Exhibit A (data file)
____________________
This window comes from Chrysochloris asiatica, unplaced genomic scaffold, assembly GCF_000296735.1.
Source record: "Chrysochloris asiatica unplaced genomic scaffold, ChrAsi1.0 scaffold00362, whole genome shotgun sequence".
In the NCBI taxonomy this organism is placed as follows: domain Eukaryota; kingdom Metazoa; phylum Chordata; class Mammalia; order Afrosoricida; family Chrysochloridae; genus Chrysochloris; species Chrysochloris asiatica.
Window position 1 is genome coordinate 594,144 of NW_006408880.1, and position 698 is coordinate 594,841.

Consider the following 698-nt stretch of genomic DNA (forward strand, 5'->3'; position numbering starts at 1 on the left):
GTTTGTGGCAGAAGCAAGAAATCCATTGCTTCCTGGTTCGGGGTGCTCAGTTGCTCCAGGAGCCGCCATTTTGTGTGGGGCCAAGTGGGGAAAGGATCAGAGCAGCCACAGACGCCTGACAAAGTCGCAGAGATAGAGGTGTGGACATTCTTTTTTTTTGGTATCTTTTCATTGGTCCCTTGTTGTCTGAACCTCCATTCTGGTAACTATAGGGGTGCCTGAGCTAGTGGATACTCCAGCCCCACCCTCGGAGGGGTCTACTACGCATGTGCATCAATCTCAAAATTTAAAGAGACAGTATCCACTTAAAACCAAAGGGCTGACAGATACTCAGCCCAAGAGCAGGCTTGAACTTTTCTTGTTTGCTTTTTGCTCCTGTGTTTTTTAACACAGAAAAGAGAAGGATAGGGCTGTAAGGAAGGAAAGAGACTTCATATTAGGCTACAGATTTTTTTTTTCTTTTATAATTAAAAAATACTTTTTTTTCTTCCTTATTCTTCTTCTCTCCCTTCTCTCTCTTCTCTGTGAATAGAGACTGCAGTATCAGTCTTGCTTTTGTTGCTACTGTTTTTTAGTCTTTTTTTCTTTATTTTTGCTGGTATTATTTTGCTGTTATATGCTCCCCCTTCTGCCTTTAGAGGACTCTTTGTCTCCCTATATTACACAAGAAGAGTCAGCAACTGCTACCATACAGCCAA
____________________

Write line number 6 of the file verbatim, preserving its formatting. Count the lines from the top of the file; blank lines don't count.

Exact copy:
GTTTGTGGCAGAAGCAAGAAATCCATTGCTTCCTGGTTCGGGGTGCTCAGTTGCTCCAGGAGCCGCCATTTTGTGTGGGGCCAAGTGGGGAAAGGATCAGAGCAGCCACAGACGCCTGACAAAGTCGCAGAGATAGAGGTGTGGACATTCTTTTTTTTTGGTATCTTTTCATTGGTCCCTTGTTGTCTGAACCTCCATTCTGGTAACTATAGGGGTGCCTGAGCTAGTGGATACTCCAGCCCCACCCTCGGAGGGGTCTACTACGCATGTGCATCAATCTCAAAATTTAAAGAGACAGTATCCACTTAAAACCAAAGGGCTGACAGATACTCAGCCCAAGAGCAGGCTTGAACTTTTCTTGTTTGCTTTTTGCTCCTGTGTTTTTTAACACAGAAAAGAGAAGGATAGGGCTGTAAGGAAGGAAAGAGACTTCATATTAGGCTACAGATTTTTTTTTTCTTTTATAATTAAAAAATACTTTTTTTTCTTCCTTATTCTTCTTCTCTCCCTTCTCTCTCTTCTCTGTGAATAGAGACTGCAGTATCAGTCTTGCTTTTGTTGCTACTGTTTTTTAGTCTTTTTTTCTTTATTTTTGCTGGTATTATTTTGCTGTTATATGCTCCCCCTTCTGCCTTTAGAGGACTCTTTGTCTCCCTATATTACACAAGAAGAGTCAGCAACTGCTACCATACAGCCAA